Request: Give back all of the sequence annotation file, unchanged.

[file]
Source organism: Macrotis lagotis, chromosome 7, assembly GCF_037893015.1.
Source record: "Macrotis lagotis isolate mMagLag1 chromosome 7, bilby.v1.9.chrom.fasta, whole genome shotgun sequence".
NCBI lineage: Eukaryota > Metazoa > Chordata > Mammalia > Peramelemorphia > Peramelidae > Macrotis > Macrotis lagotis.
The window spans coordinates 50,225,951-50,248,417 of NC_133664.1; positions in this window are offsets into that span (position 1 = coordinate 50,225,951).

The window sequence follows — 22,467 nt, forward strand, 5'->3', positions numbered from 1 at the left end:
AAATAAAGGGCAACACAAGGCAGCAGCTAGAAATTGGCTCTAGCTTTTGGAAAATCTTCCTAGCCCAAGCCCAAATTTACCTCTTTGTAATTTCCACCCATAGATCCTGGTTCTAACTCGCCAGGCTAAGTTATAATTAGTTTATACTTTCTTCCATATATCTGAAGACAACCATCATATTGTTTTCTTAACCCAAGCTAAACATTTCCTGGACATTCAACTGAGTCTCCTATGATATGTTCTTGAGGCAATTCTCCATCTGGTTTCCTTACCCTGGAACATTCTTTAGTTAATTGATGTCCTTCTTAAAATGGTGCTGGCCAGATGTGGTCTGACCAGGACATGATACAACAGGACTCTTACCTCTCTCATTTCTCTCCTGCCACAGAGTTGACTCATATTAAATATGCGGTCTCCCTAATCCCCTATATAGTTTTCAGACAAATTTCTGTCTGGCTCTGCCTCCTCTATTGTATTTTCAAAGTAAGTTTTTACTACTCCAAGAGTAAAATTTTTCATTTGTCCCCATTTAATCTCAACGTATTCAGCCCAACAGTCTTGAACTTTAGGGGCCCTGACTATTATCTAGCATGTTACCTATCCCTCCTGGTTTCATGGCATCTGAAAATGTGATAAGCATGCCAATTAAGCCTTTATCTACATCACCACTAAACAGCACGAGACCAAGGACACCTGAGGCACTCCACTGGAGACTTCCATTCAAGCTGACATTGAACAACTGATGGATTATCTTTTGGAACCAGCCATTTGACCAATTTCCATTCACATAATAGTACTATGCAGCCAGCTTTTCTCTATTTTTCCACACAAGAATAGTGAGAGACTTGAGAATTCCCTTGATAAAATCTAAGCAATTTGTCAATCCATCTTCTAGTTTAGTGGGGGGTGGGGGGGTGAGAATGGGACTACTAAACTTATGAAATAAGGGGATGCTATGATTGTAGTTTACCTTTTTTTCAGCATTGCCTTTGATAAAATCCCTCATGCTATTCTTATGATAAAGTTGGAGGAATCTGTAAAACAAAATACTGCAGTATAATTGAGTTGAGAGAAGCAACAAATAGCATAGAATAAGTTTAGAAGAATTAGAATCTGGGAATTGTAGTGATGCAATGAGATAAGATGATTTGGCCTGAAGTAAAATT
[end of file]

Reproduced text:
Source organism: Macrotis lagotis, chromosome 7, assembly GCF_037893015.1.
Source record: "Macrotis lagotis isolate mMagLag1 chromosome 7, bilby.v1.9.chrom.fasta, whole genome shotgun sequence".
NCBI lineage: Eukaryota > Metazoa > Chordata > Mammalia > Peramelemorphia > Peramelidae > Macrotis > Macrotis lagotis.
The window spans coordinates 50,225,951-50,248,417 of NC_133664.1; positions in this window are offsets into that span (position 1 = coordinate 50,225,951).

The window sequence follows — 22,467 nt, forward strand, 5'->3', positions numbered from 1 at the left end:
AAATAAAGGGCAACACAAGGCAGCAGCTAGAAATTGGCTCTAGCTTTTGGAAAATCTTCCTAGCCCAAGCCCAAATTTACCTCTTTGTAATTTCCACCCATAGATCCTGGTTCTAACTCGCCAGGCTAAGTTATAATTAGTTTATACTTTCTTCCATATATCTGAAGACAACCATCATATTGTTTTCTTAACCCAAGCTAAACATTTCCTGGACATTCAACTGAGTCTCCTATGATATGTTCTTGAGGCAATTCTCCATCTGGTTTCCTTACCCTGGAACATTCTTTAGTTAATTGATGTCCTTCTTAAAATGGTGCTGGCCAGATGTGGTCTGACCAGGACATGATACAACAGGACTCTTACCTCTCTCATTTCTCTCCTGCCACAGAGTTGACTCATATTAAATATGCGGTCTCCCTAATCCCCTATATAGTTTTCAGACAAATTTCTGTCTGGCTCTGCCTCCTCTATTGTATTTTCAAAGTAAGTTTTTACTACTCCAAGAGTAAAATTTTTCATTTGTCCCCATTTAATCTCAACGTATTCAGCCCAACAGTCTTGAACTTTAGGGGCCCTGACTATTATCTAGCATGTTACCTATCCCTCCTGGTTTCATGGCATCTGAAAATGTGATAAGCATGCCAATTAAGCCTTTATCTACATCACCACTAAACAGCACGAGACCAAGGACACCTGAGGCACTCCACTGGAGACTTCCATTCAAGCTGACATTGAACAACTGATGGATTATCTTTTGGAACCAGCCATTTGACCAATTTCCATTCACATAATAGTACTATGCAGCCAGCTTTTCTCTATTTTTCCACACAAGAATAGTGAGAGACTTGAGAATTCCCTTGATAAAATCTAAGCAATTTGTCAATCCATCTTCTAGTTTAGTGGGGGGTGGGGGGGTGAGAATGGGACTACTAAACTTATGAAATAAGGGGATGCTATGATTGTAGTTTACCTTTTTTTCAGCATTGCCTTTGATAAAATCCCTCATGCTATTCTTATGATAAAGTTGGAGGAATCTGTAAAACAAAATACTGCAGTATAATTGAGTTGAGAGAAGCAACAAATAGCATAGAATAAGTTTAGAAGAATTAGAATCTGGGAATTGTAGTGATGCAATGAGATAAGATGATTTGGCCTGAAGTAAAATT